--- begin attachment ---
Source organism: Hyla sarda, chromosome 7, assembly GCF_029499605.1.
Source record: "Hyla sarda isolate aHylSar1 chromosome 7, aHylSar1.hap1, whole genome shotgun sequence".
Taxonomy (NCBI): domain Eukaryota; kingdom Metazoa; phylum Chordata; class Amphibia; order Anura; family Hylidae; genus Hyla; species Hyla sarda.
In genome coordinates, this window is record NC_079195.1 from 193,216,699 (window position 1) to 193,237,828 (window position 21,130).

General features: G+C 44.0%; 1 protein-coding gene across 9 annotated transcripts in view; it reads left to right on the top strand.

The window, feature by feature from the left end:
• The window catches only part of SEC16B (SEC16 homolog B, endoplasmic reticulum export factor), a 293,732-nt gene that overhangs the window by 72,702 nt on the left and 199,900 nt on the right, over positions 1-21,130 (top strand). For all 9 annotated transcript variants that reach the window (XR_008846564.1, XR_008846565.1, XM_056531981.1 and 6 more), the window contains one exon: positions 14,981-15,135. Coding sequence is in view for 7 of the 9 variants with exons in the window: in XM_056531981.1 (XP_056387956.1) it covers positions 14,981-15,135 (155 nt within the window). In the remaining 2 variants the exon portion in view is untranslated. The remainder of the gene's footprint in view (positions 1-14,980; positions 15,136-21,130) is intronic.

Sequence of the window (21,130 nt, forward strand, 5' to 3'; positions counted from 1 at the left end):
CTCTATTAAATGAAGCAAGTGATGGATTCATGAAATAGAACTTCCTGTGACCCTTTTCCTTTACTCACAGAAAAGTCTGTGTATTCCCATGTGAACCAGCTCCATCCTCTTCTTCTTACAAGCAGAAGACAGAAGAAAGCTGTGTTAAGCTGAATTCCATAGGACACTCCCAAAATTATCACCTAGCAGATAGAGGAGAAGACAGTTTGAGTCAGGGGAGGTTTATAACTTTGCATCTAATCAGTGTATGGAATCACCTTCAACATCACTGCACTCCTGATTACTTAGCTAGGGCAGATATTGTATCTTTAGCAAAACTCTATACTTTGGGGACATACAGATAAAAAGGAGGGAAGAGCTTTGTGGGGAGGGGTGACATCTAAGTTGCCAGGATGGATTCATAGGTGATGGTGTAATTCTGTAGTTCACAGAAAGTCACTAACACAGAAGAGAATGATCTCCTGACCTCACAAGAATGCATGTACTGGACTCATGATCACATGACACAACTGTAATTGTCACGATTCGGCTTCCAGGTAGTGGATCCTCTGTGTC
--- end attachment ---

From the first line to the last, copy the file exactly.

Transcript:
Source organism: Hyla sarda, chromosome 7, assembly GCF_029499605.1.
Source record: "Hyla sarda isolate aHylSar1 chromosome 7, aHylSar1.hap1, whole genome shotgun sequence".
Taxonomy (NCBI): domain Eukaryota; kingdom Metazoa; phylum Chordata; class Amphibia; order Anura; family Hylidae; genus Hyla; species Hyla sarda.
In genome coordinates, this window is record NC_079195.1 from 193,216,699 (window position 1) to 193,237,828 (window position 21,130).

General features: G+C 44.0%; 1 protein-coding gene across 9 annotated transcripts in view; it reads left to right on the top strand.

The window, feature by feature from the left end:
• The window catches only part of SEC16B (SEC16 homolog B, endoplasmic reticulum export factor), a 293,732-nt gene that overhangs the window by 72,702 nt on the left and 199,900 nt on the right, over positions 1-21,130 (top strand). For all 9 annotated transcript variants that reach the window (XR_008846564.1, XR_008846565.1, XM_056531981.1 and 6 more), the window contains one exon: positions 14,981-15,135. Coding sequence is in view for 7 of the 9 variants with exons in the window: in XM_056531981.1 (XP_056387956.1) it covers positions 14,981-15,135 (155 nt within the window). In the remaining 2 variants the exon portion in view is untranslated. The remainder of the gene's footprint in view (positions 1-14,980; positions 15,136-21,130) is intronic.

Sequence of the window (21,130 nt, forward strand, 5' to 3'; positions counted from 1 at the left end):
CTCTATTAAATGAAGCAAGTGATGGATTCATGAAATAGAACTTCCTGTGACCCTTTTCCTTTACTCACAGAAAAGTCTGTGTATTCCCATGTGAACCAGCTCCATCCTCTTCTTCTTACAAGCAGAAGACAGAAGAAAGCTGTGTTAAGCTGAATTCCATAGGACACTCCCAAAATTATCACCTAGCAGATAGAGGAGAAGACAGTTTGAGTCAGGGGAGGTTTATAACTTTGCATCTAATCAGTGTATGGAATCACCTTCAACATCACTGCACTCCTGATTACTTAGCTAGGGCAGATATTGTATCTTTAGCAAAACTCTATACTTTGGGGACATACAGATAAAAAGGAGGGAAGAGCTTTGTGGGGAGGGGTGACATCTAAGTTGCCAGGATGGATTCATAGGTGATGGTGTAATTCTGTAGTTCACAGAAAGTCACTAACACAGAAGAGAATGATCTCCTGACCTCACAAGAATGCATGTACTGGACTCATGATCACATGACACAACTGTAATTGTCACGATTCGGCTTCCAGGTAGTGGATCCTCTGTGTC